So, the numbers are run, the stakes are set, and come December, I’m jumping into the life of writer-mom-housewife.

In other, unrelated news, a cold front has just hit hell. Fifteen inches of accumulation are expected; bring your snowshoes if you’re planning a visit.


How Much Magic is Too Much/Not Enough?

Wow — book launches, weddings, babies; my fellow Magic Districtians have been up to so much cool stuff lately! (Congrats to all!) My own recent projects are pretty minor by comparison, but I guess I’ll talk about them anyway.

I experimented with voice acting recently, doing a reading for the fantasy fiction audio ‘zine PodCastle. I read the excellent story of fantasy writer Alaya Dawn Johnson, called “Shard of Glass”, which first debuted in Strange Horizons; check it out. Doing the reading was a lot of fun, although apparently the sound quality is a little iffy and my voice is too slow/soft. (Sorry ’bout that. My first time.)
Continue reading ‘How Much Magic is Too Much/Not Enough?’


Something Old, Something New

It’s been an interesting week for me, short-story-wise. One of my newest stories — as in, I wrote it this past January, and it’s the newest-but-three of all my short fiction — went online at Strange Horizons: “Another End of the Empire”.

Also this week, Daikaijuzine posted a reprint of my first ever published story, which first appeared in a little ‘zine called Maelstrom back in 1999: “53rd Annual Mantis Homecoming Dance”.

Now, writers are poor judges and critics of their own work, and I’m not going to subject you to some compare-and-contrast essay here, but it occurs to me that there’s a cool decade between these two stories — more like eleven years between the time they were written, actually. Makes me curious about how far I’ve come as a writer, and how many things about my approach have remained the same.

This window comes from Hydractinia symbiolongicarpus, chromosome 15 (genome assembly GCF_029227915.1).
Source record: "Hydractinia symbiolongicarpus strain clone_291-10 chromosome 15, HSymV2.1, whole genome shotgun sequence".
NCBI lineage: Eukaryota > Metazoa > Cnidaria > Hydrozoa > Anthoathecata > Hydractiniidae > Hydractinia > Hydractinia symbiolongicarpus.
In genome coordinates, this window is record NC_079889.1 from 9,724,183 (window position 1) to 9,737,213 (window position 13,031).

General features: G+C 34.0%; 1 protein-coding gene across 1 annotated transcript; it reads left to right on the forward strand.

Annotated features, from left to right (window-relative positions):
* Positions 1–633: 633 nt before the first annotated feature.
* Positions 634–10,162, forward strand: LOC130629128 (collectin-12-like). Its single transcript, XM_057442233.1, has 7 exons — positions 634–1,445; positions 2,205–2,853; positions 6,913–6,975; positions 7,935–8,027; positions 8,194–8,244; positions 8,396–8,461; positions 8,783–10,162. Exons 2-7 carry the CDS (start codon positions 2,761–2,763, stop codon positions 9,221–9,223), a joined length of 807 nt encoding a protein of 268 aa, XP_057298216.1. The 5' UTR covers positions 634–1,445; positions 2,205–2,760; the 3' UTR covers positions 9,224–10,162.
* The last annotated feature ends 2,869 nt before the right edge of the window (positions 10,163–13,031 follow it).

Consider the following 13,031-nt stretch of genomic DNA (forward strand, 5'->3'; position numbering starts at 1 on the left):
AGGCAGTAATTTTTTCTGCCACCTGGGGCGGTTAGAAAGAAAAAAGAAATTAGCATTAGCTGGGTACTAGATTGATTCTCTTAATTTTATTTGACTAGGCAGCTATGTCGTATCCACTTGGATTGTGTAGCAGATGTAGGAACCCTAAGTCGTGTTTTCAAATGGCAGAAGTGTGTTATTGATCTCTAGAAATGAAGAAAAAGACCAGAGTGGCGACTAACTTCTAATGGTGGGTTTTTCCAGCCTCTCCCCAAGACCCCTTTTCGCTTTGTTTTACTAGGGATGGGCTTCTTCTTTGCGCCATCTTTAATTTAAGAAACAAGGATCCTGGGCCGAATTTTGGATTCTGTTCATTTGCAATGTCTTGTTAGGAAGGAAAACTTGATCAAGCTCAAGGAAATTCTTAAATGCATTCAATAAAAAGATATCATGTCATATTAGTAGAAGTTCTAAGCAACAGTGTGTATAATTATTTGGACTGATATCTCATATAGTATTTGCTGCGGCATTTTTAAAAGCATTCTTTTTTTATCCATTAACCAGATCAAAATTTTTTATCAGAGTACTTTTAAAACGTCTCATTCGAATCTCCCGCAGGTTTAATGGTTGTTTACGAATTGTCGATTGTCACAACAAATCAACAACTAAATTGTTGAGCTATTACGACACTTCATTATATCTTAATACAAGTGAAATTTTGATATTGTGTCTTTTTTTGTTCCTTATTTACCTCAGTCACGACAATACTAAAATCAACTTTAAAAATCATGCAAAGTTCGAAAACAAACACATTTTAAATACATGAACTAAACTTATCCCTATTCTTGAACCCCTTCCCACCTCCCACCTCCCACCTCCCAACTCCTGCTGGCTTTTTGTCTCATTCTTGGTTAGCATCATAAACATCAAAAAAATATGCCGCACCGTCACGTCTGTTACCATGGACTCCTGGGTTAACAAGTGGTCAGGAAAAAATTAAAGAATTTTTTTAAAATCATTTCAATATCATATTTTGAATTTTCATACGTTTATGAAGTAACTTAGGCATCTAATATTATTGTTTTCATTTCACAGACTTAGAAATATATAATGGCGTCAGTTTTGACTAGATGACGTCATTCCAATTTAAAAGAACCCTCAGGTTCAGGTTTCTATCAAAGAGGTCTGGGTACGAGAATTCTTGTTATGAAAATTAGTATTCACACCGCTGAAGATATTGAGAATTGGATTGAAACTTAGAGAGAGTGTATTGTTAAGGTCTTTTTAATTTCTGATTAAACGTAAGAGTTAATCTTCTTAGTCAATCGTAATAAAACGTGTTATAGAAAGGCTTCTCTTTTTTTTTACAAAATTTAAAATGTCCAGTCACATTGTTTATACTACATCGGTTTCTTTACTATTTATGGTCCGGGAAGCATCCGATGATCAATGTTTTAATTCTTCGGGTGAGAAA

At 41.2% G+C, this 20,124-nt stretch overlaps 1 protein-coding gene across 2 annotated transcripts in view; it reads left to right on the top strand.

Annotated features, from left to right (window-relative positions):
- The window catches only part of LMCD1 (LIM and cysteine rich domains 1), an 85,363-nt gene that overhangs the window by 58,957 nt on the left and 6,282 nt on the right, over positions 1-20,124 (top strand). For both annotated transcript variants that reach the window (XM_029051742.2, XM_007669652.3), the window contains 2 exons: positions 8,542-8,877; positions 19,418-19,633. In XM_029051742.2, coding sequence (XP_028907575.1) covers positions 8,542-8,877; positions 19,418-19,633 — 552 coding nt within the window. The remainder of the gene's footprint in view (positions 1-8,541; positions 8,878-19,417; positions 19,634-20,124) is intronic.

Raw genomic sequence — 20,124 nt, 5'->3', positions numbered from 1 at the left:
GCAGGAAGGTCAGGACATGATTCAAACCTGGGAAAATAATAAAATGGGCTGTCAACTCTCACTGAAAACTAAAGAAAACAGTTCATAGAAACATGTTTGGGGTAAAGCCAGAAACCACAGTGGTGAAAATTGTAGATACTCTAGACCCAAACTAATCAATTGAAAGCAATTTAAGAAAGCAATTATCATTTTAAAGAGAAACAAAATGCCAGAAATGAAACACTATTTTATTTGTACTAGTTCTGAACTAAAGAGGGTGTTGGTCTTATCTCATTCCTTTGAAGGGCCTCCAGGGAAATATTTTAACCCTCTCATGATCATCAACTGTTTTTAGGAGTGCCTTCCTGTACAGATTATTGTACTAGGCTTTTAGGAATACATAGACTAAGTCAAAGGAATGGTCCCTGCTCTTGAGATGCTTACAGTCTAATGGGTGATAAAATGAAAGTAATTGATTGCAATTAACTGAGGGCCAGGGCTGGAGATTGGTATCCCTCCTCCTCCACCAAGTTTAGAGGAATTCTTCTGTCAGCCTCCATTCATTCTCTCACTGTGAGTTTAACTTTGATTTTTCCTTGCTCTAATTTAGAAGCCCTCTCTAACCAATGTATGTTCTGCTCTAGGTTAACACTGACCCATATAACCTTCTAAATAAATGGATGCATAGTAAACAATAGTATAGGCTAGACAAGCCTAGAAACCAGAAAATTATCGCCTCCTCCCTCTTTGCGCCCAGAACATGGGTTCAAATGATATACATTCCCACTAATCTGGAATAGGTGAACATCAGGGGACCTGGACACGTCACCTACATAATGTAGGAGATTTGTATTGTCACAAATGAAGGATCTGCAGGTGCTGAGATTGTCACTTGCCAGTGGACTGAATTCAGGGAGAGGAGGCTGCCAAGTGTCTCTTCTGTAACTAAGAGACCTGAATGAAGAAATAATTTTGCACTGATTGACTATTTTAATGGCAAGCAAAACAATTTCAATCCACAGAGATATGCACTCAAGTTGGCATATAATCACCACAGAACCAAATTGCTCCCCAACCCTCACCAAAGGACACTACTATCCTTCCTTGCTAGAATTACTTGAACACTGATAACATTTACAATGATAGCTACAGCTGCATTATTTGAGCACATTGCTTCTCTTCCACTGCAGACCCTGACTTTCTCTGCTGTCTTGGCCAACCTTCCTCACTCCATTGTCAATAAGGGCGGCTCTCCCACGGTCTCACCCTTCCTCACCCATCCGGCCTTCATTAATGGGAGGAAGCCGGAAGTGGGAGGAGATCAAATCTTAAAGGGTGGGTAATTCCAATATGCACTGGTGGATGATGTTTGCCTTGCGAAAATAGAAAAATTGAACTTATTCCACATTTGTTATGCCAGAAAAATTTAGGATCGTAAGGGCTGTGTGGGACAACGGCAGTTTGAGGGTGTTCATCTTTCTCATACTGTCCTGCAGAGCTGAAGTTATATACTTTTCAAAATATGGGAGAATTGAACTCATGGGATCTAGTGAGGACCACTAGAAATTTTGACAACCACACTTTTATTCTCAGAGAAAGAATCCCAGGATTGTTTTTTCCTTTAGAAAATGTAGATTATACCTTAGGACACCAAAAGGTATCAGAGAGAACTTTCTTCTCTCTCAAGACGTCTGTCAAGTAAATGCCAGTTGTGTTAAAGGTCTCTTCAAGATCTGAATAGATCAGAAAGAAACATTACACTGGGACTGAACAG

First, “Mantis Dance” was derivative (in the best way), inspired a bit by the skewed weirdness of James Sallis’s story “53rd American Dream” from one of the Dangerous Visions anthologies. I wanted to capture the feel of that story, the sense that you’re in a recognizable world, but then things twist and reality undergoes a sudden shift away from the familiar. Vertigo, confusion, discontinuity; those are the things I wished to create in the reader. (Dunno that I succeeded, but that was the goal.) Other qualities I note in that story: the prose is pretty clunky, the characters are caricatured in the extreme, the violence is pleasantly gleeful, it’s about high school and was written when I was only three years out of high school, and the best line — “Take out their knees, and they’re on the ground. Once they’re on the ground, they’re meat.” — was stolen (er, borrowed, with permission, actually) verbatim from something my friend D. said to me once. It’s also a pretty painfully ham-fisted metaphor for teenage male/female relationships and the social dangers of high school.